Finally, there’s the big kahuna of learning. Be sure to attend a respected conference (or two or three or more over time). They will speed up your development in innumerable ways. Yeah, they’re expensive, but you get to ask questions in the seminars. Most books on craft don’t give us that opportunity. At least not yet. And here’s a tip on picking sessions to attend. Obviously you want to listen to the topics of your greatest need geared to your level of proficiency, but you will always learn more from the person who is the better teacher. Gifted teachers have a way of imparting wisdom with every word, even if you’ve heard it before. Also, choose conferences that provide exposure to editors and agents. When they recognize you have been putting in the time and treasure to learn, they’re more apt to read your material. Even if your writing isn’t ready in their opinion, if you handle yourself professionally in their presence, there is a high chance you will make a potential friend who will follow your improvement over time. Remember don’t rush it?

Two more things on conferences; if you can’t go, buy selected CDs of the sessions. And then schedule listening time. If you do attend a conference, take advantage of what the ACFW calls a Paid Critique. I submitted work three times to seasoned pros, and aside from receiving excellent advice during the critique meeting, check out what else happened. The first became a good friend and is a super encourager. The second insisted an agent read my submission. A few months later, I signed with that agent. The third Paid Critique occurred after I received a contract, but the critiquer forced her editor at a major house to read my twenty-page submission for future reference. That’s the power of networking at conferences.

My third lesson is: Make it count. That could be said about paid critiques, conferences and everything else I’ve listed so far, but here I mean every page, every scene, every character. I’ll explain with an example that demonstrates making every character and scene count, the sin of rushing it, and the importance of critique groups. You have probably heard that you need an objective for every scene. (It’s one of the 147 rules.) I don’t think that is complete. My advice is every character needs an objective in every scene. Here’s how I learned that. In my current book, I have a scene where my objective was to have a major character (Sarah, a cop) transferred to another case so she’d meet the hero.

I wrote the scene pretty fast because I knew exactly where I wanted it to go. I submitted the scene at a group critique and three of four people said it was nicely written. All the grammar was correct, the description achieved a nice balance, and the dialogue was snappy. I was happy because my objective for the scene was met; Sarah was transferred to the right case. However, one lady in the group said, “Sarah gave in kind of easy. I think she’d have fought harder to stay on her previous case.” My first reaction was 3 out of four liked it. But then I realized the fourth critique person was right. See, Sarah’s fiancé was killed on that original case, and she’d worked unsuccessfully all weekend without sleep to catch the killer. Sarah’s objective would be to stay on that case no matter what. I rewrote the scene making her resist harder, and also strengthened her boss’s conflicting motivation to reassign her. The scene sizzled with tension. It made her character and that scene count.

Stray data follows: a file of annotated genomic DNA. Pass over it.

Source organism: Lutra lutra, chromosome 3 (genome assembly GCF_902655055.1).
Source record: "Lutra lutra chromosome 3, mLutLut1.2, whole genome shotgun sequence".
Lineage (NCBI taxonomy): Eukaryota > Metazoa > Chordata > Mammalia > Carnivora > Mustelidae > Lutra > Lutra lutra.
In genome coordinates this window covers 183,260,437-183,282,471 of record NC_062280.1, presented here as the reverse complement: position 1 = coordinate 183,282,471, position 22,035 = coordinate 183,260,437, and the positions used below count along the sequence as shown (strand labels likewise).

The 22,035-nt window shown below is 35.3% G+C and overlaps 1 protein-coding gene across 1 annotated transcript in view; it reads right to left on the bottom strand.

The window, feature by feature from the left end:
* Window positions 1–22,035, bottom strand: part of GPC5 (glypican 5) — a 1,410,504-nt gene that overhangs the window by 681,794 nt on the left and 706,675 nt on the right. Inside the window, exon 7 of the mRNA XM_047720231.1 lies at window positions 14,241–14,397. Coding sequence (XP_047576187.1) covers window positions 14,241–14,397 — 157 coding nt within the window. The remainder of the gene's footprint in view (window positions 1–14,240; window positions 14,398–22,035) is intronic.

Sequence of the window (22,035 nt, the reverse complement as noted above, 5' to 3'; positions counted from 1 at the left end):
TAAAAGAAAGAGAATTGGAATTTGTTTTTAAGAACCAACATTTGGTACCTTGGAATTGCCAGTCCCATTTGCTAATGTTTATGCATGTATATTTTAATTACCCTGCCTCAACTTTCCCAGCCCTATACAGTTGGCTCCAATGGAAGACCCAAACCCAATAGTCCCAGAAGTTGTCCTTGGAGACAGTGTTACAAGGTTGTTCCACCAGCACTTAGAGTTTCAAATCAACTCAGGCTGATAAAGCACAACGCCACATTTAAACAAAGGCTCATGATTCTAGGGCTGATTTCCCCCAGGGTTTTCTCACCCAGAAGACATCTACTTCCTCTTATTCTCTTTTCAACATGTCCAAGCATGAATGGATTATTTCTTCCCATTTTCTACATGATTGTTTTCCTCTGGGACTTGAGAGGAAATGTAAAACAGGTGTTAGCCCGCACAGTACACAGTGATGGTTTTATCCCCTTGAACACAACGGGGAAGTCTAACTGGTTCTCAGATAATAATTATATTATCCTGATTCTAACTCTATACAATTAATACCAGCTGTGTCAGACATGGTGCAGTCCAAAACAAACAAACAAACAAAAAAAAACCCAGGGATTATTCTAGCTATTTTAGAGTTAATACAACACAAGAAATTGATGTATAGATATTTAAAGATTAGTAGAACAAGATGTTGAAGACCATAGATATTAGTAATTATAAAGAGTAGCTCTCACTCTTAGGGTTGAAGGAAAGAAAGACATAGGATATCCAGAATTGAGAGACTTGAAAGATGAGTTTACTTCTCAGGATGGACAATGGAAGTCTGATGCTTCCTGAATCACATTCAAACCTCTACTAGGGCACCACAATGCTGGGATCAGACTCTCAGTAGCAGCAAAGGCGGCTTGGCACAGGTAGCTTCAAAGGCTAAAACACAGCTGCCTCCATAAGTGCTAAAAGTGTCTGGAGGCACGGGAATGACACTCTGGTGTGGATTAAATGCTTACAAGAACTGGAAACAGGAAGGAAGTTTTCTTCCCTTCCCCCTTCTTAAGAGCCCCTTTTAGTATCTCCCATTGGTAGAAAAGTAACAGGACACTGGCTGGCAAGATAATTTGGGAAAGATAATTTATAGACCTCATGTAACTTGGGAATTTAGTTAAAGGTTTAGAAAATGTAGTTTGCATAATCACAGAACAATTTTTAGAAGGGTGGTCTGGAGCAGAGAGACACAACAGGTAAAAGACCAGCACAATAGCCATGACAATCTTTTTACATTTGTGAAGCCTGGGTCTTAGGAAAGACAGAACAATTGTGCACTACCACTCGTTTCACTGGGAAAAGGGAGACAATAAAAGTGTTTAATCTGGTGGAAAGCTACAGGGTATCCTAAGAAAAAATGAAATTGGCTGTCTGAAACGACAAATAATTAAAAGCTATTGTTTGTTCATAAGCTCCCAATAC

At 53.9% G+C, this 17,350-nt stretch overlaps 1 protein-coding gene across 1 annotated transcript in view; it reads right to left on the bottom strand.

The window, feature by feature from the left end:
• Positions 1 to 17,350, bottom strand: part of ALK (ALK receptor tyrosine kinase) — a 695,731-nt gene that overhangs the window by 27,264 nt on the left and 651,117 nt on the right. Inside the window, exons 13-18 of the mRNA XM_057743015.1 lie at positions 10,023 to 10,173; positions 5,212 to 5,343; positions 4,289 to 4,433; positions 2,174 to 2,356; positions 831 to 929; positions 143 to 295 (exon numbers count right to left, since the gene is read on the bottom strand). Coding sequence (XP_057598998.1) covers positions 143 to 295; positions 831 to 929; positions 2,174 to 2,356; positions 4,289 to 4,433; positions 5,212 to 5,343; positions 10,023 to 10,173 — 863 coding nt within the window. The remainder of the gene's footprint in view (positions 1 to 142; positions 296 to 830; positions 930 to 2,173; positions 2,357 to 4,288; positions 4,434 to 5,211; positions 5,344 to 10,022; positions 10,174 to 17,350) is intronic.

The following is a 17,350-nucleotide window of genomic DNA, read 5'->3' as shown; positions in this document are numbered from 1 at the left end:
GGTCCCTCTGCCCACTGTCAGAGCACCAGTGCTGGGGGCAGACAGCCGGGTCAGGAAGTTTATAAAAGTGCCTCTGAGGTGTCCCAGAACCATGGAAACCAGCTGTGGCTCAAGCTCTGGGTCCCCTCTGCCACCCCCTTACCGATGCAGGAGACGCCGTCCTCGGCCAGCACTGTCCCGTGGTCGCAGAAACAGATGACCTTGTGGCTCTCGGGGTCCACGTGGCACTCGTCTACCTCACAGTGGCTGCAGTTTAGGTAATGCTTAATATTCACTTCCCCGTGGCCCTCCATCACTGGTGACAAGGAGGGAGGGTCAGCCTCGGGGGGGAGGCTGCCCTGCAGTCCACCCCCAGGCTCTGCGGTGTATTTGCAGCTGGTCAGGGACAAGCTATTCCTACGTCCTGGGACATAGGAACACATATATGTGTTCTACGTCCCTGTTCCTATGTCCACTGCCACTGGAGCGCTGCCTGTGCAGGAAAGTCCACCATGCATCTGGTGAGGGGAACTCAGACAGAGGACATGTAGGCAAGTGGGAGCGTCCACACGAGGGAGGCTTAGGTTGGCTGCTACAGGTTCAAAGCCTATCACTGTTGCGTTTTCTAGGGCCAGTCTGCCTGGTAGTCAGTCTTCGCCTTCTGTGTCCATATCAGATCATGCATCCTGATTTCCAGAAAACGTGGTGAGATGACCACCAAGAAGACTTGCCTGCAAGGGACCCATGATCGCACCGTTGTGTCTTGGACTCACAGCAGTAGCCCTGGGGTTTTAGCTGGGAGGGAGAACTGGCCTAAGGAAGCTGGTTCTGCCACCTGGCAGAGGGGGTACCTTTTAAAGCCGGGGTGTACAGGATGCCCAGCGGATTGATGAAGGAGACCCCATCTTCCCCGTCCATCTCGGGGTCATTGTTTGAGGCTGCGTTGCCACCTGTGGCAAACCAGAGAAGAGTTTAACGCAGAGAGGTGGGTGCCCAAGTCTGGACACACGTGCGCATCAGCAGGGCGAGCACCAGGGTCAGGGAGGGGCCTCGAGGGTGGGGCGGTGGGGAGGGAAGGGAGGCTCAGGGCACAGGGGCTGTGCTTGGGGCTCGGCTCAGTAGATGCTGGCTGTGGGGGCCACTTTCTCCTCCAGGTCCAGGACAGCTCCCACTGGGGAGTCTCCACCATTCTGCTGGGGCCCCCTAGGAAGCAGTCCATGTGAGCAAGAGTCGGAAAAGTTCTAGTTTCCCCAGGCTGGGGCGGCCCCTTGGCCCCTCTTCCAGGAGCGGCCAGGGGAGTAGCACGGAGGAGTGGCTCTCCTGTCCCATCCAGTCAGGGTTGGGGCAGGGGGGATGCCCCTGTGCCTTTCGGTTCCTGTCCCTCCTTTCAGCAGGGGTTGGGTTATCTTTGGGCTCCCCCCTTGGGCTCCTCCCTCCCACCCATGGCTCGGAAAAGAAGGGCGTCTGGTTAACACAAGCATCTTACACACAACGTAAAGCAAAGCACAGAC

So don’t rush over speed bumps, listen to your GPS, and make every gallon count.

~~~

Make sure you leave a comment today. Alan is offering an E-copy of his debut book, The Q Manifesto. Check out the Weekend Edition for the winner!



Bio Alan Schleimer writes suspense thrillers. His debut novel is the first in the Ezra Chronicles series and features former Wall Street whiz-kid and desert survivalist Jay Hunt. The Q Manifesto is an ACFW Genesis winner and was selected the #1 inspirational novel for 2012 by Daily Cheap Reads. Graced with expert writing advice from today’s top Christian Fiction writers, The Q Manifesto weaves a spell-binding plot around the ultimate what-if question. Alan believes good stories entertain, but great stories can change lives. He strives to only tell great stories. A former analyst, commodity trader, and entrepreneur, Alan infuses his high-stakes fiction with real world implications. Like an actor who does his own stunts, he has studied martial arts, finance, police work, and the divine source of all truth. He is married and lives in Houston.

The Q Manifesto Disenchanted with his profession, Jay Hunt gave up a lucrative Wall Street career to become a backcountry tour guide. Soon after, an ancient manuscript is uncovered that reveals the Gospels were an orchestrated fiction written by a first-century sect at Qumran. Though its revelation stuns the world, Jay ignores it until his father, a retired Dead Sea Scrolls expert, gets in over his head investigating the scroll. Suspicious of numerous accidents, Jay follows a trail of clues that uncovers evidence of a grand plot that will tip the balance of world power. Marked for death by unknown assailants, Jay soon learns that the world’s only chance to survive Armageddon depends on him deciphering cryptic messages in his quest for the truth.

An award-winning thriller that sprints from Arizona to Jerusalem, Paris to the Caribbean, and Houston to Amman. Your fingernails don’t stand a chance. 


Comment today for a Speedbo Prize

124 comments:

Helen Gray said...

Don't rush it. Except in SpeedBo?? :)

Thanks for the insights.